Sample English Paper on Why Fighting Should Be Allowed In Hockey

For a century, fighting has been part of hockey. Since 1917 the NHL has recognized fighting as part of the game as described under rule 46 of the current of National Hockey League rulebook (Leard and Joanne 17). Under the regulation, players who engage in physical acts of confrontations are discontinued from playing for a number of stipulated minutes after which they will be subject to additional investigations that may lead to further actions such as additional fines or suspensions (Paul 31). Despite such reprimands, the 2016-2017 season saw 372 fights in 1,230 NFL games, which amounted to 0.3 fights per game (Donaldson, Bing, and Michael 41). It should be taken to consideration that fighting is debarred in almost all hockey levels outside the NHL; however, these actions are clear reasons for a lack of fan flowing in college play, Winter Olympics, and youth games.

Fighting Is Part of Hockey Culture

Typically, violence in sports is considered a vice and an undercut used to find an unfair advantage in winning. However, as indicated by Leard and Joanne, fighting in hockey is not a sign of violence (12). Since 1917, fighting has been an entertaining part of hockey, and the first time it became a disciplinary issue was in the early 1960s when fighting was reported in about 20% of NHL games. At the time, teams and officials were involved in instigating fights, and the prevalence of the fights rose by 100% by the 1980s meaning that fights became quite rampant (Allen 91). In 1992, the NHL had to announced the introduction of new stringent regulations against fighting, which included among other stipulations an additional two minutes in the penalty box any players who opt to engage in physical confrontation (Allen 92). Subsequently, the rates of fights dropped to 30% from 2002 to 2012. Since 2013, the average has been below 30% (Allen 92). Outlawing fights strip the sport of its identity hence should not be done.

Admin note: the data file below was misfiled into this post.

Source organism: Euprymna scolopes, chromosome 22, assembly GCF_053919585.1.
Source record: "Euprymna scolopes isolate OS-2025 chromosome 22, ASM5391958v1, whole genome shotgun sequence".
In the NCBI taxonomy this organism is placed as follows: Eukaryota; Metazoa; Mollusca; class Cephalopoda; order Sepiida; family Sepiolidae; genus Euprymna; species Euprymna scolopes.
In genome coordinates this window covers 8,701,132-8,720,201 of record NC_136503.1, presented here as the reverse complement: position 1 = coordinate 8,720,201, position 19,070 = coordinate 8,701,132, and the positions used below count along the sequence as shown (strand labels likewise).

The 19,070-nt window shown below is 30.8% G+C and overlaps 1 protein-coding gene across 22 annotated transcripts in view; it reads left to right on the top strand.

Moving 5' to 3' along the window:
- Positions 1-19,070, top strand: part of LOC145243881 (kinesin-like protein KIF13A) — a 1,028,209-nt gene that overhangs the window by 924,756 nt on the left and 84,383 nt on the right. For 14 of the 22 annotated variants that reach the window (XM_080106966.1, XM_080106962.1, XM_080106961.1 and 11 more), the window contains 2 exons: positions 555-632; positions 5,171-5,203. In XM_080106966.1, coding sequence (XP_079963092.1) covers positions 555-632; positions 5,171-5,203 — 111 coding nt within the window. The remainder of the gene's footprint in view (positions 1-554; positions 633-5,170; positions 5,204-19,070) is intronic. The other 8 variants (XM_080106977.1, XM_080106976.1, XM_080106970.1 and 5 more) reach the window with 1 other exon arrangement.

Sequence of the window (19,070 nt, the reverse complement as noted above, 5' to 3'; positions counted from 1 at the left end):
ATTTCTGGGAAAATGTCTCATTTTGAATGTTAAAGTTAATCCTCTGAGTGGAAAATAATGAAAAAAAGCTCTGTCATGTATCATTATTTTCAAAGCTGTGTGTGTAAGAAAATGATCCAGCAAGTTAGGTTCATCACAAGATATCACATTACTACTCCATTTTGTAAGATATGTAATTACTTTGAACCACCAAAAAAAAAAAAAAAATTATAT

Fighting Encourages Player Policing

Allowing fights in the NHL makes the sport safer because it leads to accountability. Professional hockey players are slick, skilled, and ruthless; which makes it hard for the referees to note all illegal body checks, hits, as well as other aggressive plays. According to Donaldson, Mark, and Michael hockey players’ engagement in a physical confrontation is not a manifestation of violence; but combat within the context of situations (49). That is, the aggressors know there will be payback for their actions. As mentioned by the NHL Commissioner Gary Bettman, fighting tends to prevent other injuries is a physical, fast moving game (Hutchison et al. 61). As such, a total ban of fighting will promote unnecessary injuries from open-ice body checks leading to shortened player careers.

Fighting Increases Hockey Entertainment Rating

Fighting increases the entertainment value. Once the famous Rodney Dangerfield joked that he went to a fight one night and a hockey game broke out. The majority of hockey fans are excited by fights and the likeliness of a brawl occurring in a rivalry. As a result, the two are key determinants of the fans’ attendance. A study by Hutchison et al. on YouTube found that the most watched hockey videos on the platform are fight clips that are mainly featured on sports channels, such as  ESPN’s Sports Center (74). Indeed, fights aid the NHL stands out as an entertaining sport for the fans and as violent as may seem, most fights are backed by the supporters. As such, banning the fights would reduce the appeal of the game to fans thus threaten ticket sales and viewership.